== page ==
Well, if they need funding to create music, they could just go on tour in the US and charge 70 FREAKIN' DOLLARS for tickets. Perhaps in September and October. Of this year. Hmmmm.....
(Admittedly, I'm just sad because I couldn't afford to go. If they can sell the tickets, I guess they can charge however much they want. And I know indie bands don't have to follow these rules, but $70 for a ticket is NOT punk rock.)
Josh Freese released his first solo album, "The Notorious One Man Orgy," on Kung Fu Records (owned by his fellow Vandals Joe Escalante and Warren Fitzgerald) in 2000. "Since 1972" is his second solo album.
Everything in this post is unbearably stupid. MIT won by bribing? There was a $40,000 reward. If anything, DARPA won by bribing. I read the official rules; they were very loose, and the whole idea was "by any means necessary." They learned exactly what they set out to learn: the quickest way that $40,000 will get you information. Turns out, it isn't Twitter or Wave or Facebook, it's a single, organized hub around which all those other tools can function freely in their own chaotic ways. DARPA knows what the hell they are doing, and if they had wanted things to go a different way, they would have made the rules more strict. The MIT team didn't break the rules or stifle innovation, they simply executed their own idea according to the structure set forth, and theirs ended up being the best way. Simple as that.
"What we need is a "meta" music system that ties all the artists, producers, cd manufacturers, online distributors, promoters, etc together."
I think that that's part of what made/makes Myspace such a good platform for music. It's something I've used quite a bit. By enabling bands and artists to have "friends" that are other bands that they know or like or are in their scene (particularly filling a large group of "top friends" that show up on their page with these), it really did a great job of networking between bands (as well as some of the behind-the-scenes folks, particularly indie labels and venues). Although pretty much everyone I know personally long ago migrated to Facebook, their tools for musicians are so crappy that I still regularly go to Myspace to look for new bands, check on the ones that I've friended, and look for upcoming shows.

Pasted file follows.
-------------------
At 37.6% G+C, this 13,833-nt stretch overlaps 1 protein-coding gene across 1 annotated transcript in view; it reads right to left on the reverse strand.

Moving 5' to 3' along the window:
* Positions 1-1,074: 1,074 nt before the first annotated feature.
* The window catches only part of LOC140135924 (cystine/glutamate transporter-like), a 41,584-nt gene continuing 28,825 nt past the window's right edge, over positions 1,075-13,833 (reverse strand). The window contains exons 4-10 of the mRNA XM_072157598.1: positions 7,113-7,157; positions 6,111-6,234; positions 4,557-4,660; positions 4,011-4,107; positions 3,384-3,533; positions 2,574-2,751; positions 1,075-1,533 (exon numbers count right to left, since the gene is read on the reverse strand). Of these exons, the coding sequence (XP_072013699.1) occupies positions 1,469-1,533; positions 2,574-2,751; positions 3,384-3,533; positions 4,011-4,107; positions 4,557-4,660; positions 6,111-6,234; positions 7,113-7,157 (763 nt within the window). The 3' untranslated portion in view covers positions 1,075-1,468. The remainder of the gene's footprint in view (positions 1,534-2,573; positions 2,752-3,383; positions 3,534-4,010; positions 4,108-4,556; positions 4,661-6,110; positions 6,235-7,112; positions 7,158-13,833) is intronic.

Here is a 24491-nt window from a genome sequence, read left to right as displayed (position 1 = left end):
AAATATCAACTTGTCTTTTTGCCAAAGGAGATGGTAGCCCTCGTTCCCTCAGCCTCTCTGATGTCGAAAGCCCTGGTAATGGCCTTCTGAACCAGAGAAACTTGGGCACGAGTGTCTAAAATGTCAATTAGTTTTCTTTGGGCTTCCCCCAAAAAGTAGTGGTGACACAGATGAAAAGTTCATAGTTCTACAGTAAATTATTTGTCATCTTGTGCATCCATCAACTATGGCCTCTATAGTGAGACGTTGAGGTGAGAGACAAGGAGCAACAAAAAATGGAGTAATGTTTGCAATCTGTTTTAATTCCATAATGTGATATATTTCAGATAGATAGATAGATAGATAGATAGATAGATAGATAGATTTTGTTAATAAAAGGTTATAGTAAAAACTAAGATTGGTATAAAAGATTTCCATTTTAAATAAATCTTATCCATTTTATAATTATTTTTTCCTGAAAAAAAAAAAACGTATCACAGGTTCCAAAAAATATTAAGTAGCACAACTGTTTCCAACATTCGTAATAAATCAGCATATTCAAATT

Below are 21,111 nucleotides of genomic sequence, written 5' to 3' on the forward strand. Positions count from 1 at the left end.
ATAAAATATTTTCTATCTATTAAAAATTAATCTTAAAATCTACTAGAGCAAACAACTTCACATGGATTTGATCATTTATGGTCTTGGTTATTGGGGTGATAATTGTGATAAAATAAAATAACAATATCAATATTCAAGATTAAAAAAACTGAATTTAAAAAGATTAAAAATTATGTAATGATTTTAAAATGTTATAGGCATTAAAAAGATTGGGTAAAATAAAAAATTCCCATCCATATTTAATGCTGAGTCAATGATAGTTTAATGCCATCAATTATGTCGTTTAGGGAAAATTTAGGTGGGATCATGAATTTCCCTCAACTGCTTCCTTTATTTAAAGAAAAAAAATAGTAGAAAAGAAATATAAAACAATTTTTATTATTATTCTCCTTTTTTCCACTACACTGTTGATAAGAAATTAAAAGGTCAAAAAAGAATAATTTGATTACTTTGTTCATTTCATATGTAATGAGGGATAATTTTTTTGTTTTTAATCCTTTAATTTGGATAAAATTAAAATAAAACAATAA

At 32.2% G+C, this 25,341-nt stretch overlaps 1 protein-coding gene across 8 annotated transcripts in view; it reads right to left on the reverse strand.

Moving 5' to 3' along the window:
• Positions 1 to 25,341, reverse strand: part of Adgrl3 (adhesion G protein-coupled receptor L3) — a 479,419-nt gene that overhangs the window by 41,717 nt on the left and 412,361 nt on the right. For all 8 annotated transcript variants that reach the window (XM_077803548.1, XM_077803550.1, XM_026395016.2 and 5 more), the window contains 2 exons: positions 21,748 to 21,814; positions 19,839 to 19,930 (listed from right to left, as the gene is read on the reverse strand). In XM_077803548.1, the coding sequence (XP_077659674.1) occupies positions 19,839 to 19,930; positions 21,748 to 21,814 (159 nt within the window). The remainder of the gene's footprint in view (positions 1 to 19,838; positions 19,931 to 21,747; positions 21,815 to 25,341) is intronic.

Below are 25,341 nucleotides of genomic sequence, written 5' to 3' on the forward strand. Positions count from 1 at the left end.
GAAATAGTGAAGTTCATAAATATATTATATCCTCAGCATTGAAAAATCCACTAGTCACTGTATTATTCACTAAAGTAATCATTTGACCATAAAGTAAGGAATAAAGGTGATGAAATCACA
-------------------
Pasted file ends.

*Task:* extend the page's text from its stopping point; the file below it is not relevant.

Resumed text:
While I wouldn't say that the safety of their users trumps their own safety, the fact is that if they decide to go after What, everyone involved loses. When Oink was shut down, most of their equipment was seized, including information on usernames, e-mail addresses, and of course, since it's a BT tracker, IP addresses. That's a hell of a lot of information for the authorities to have on you, and I would think many users of What would appreciate that sort of diligence toward keeping them away from that situation.
Also, AFAIK, What has been around for a little over two years, and this is the first time that they have done something like this. I'm sure if they were put into a similar situation they'd do it again, and it may be a little bit disingenuous to downplay that, but considering how tight their requirements are for uploads, I doubt they'll NEED to do this very often.
SteelWolf:I think the big deal has less to do with the software itself than with how high-profile it is. My guess is that a site like what would rather not give legal guns additional reason to hunt them down for "leaking secret law enforcement software."
That was my understanding of it. Steven has posted what they put up on the main page, and though their wording is a bit cryptic, it seems to me that they got rid of it simply because it was so high-profile, and a site like What can exist only as long as it is at least somewhat under the radar. The last thing you want is to have a tool that isn't that interesting, but will still draw lots of negative attention to your site/private tracker.